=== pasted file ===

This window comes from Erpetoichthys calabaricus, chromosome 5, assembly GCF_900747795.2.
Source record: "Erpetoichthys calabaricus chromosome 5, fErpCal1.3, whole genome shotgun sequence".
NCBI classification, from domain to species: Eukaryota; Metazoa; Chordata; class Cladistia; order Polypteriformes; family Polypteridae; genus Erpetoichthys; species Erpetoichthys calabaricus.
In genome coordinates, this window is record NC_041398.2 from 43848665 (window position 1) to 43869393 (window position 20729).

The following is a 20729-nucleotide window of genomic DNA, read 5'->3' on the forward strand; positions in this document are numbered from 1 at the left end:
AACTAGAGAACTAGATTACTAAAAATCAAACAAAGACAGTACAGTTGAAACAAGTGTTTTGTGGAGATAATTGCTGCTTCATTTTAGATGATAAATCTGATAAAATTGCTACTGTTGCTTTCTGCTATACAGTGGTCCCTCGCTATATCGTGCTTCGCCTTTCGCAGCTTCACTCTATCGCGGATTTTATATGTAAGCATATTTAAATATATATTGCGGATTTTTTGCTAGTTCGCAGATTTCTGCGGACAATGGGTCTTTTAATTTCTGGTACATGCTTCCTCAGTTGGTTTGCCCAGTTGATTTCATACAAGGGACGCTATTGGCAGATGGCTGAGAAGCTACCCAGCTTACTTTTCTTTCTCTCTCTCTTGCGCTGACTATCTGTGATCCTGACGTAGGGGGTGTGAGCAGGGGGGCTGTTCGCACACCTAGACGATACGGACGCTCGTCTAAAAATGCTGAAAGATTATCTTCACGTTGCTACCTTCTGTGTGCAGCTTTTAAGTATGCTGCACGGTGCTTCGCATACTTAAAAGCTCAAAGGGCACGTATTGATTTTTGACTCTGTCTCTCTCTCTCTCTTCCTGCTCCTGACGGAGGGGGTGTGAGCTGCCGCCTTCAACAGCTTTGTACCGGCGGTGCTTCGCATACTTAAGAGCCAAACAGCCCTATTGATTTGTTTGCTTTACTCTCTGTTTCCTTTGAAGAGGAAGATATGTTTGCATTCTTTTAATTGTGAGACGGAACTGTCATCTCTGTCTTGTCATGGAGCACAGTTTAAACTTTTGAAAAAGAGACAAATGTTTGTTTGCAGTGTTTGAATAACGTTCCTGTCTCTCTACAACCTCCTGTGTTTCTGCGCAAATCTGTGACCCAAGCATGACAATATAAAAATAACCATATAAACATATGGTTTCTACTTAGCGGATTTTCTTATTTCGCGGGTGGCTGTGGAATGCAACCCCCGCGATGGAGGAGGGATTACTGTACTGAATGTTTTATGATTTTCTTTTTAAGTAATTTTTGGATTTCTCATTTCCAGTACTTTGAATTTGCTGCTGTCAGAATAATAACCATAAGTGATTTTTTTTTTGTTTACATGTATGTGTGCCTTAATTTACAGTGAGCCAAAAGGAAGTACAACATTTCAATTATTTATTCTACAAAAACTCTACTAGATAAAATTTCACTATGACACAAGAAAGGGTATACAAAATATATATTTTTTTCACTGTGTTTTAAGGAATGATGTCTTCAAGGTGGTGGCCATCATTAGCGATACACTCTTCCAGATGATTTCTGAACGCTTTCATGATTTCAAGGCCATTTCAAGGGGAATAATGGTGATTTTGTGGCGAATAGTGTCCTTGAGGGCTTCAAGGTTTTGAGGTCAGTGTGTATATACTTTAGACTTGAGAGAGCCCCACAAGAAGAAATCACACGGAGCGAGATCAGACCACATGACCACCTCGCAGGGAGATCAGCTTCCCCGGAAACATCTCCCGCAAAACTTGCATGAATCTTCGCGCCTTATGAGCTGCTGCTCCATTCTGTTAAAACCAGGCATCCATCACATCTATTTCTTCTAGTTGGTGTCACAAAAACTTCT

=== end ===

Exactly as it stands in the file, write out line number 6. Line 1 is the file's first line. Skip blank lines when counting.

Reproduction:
AACTAGAGAACTAGATTACTAAAAATCAAACAAAGACAGTACAGTTGAAACAAGTGTTTTGTGGAGATAATTGCTGCTTCATTTTAGATGATAAATCTGATAAAATTGCTACTGTTGCTTTCTGCTATACAGTGGTCCCTCGCTATATCGTGCTTCGCCTTTCGCAGCTTCACTCTATCGCGGATTTTATATGTAAGCATATTTAAATATATATTGCGGATTTTTTGCTAGTTCGCAGATTTCTGCGGACAATGGGTCTTTTAATTTCTGGTACATGCTTCCTCAGTTGGTTTGCCCAGTTGATTTCATACAAGGGACGCTATTGGCAGATGGCTGAGAAGCTACCCAGCTTACTTTTCTTTCTCTCTCTCTTGCGCTGACTATCTGTGATCCTGACGTAGGGGGTGTGAGCAGGGGGGCTGTTCGCACACCTAGACGATACGGACGCTCGTCTAAAAATGCTGAAAGATTATCTTCACGTTGCTACCTTCTGTGTGCAGCTTTTAAGTATGCTGCACGGTGCTTCGCATACTTAAAAGCTCAAAGGGCACGTATTGATTTTTGACTCTGTCTCTCTCTCTCTCTTCCTGCTCCTGACGGAGGGGGTGTGAGCTGCCGCCTTCAACAGCTTTGTACCGGCGGTGCTTCGCATACTTAAGAGCCAAACAGCCCTATTGATTTGTTTGCTTTACTCTCTGTTTCCTTTGAAGAGGAAGATATGTTTGCATTCTTTTAATTGTGAGACGGAACTGTCATCTCTGTCTTGTCATGGAGCACAGTTTAAACTTTTGAAAAAGAGACAAATGTTTGTTTGCAGTGTTTGAATAACGTTCCTGTCTCTCTACAACCTCCTGTGTTTCTGCGCAAATCTGTGACCCAAGCATGACAATATAAAAATAACCATATAAACATATGGTTTCTACTTAGCGGATTTTCTTATTTCGCGGGTGGCTGTGGAATGCAACCCCCGCGATGGAGGAGGGATTACTGTACTGAATGTTTTATGATTTTCTTTTTAAGTAATTTTTGGATTTCTCATTTCCAGTACTTTGAATTTGCTGCTGTCAGAATAATAACCATAAGTGATTTTTTTTTTGTTTACATGTATGTGTGCCTTAATTTACAGTGAGCCAAAAGGAAGTACAACATTTCAATTATTTATTCTACAAAAACTCTACTAGATAAAATTTCACTATGACACAAGAAAGGGTATACAAAATATATATTTTTTTCACTGTGTTTTAAGGAATGATGTCTTCAAGGTGGTGGCCATCATTAGCGATACACTCTTCCAGATGATTTCTGAACGCTTTCATGATTTCAAGGCCATTTCAAGGGGAATAATGGTGATTTTGTGGCGAATAGTGTCCTTGAGGGCTTCAAGGTTTTGAGGTCAGTGTGTATATACTTTAGACTTGAGAGAGCCCCACAAGAAGAAATCACACGGAGCGAGATCAGACCACATGACCACCTCGCAGGGAGATCAGCTTCCCCGGAAACATCTCCCGCAAAACTTGCATGAATCTTCGCGCCTTATGAGCTGCTGCTCCATTCTGTTAAAACCAGGCATCCATCACATCTATTTCTTCTAGTTGGTGTCACAAAAACTTCT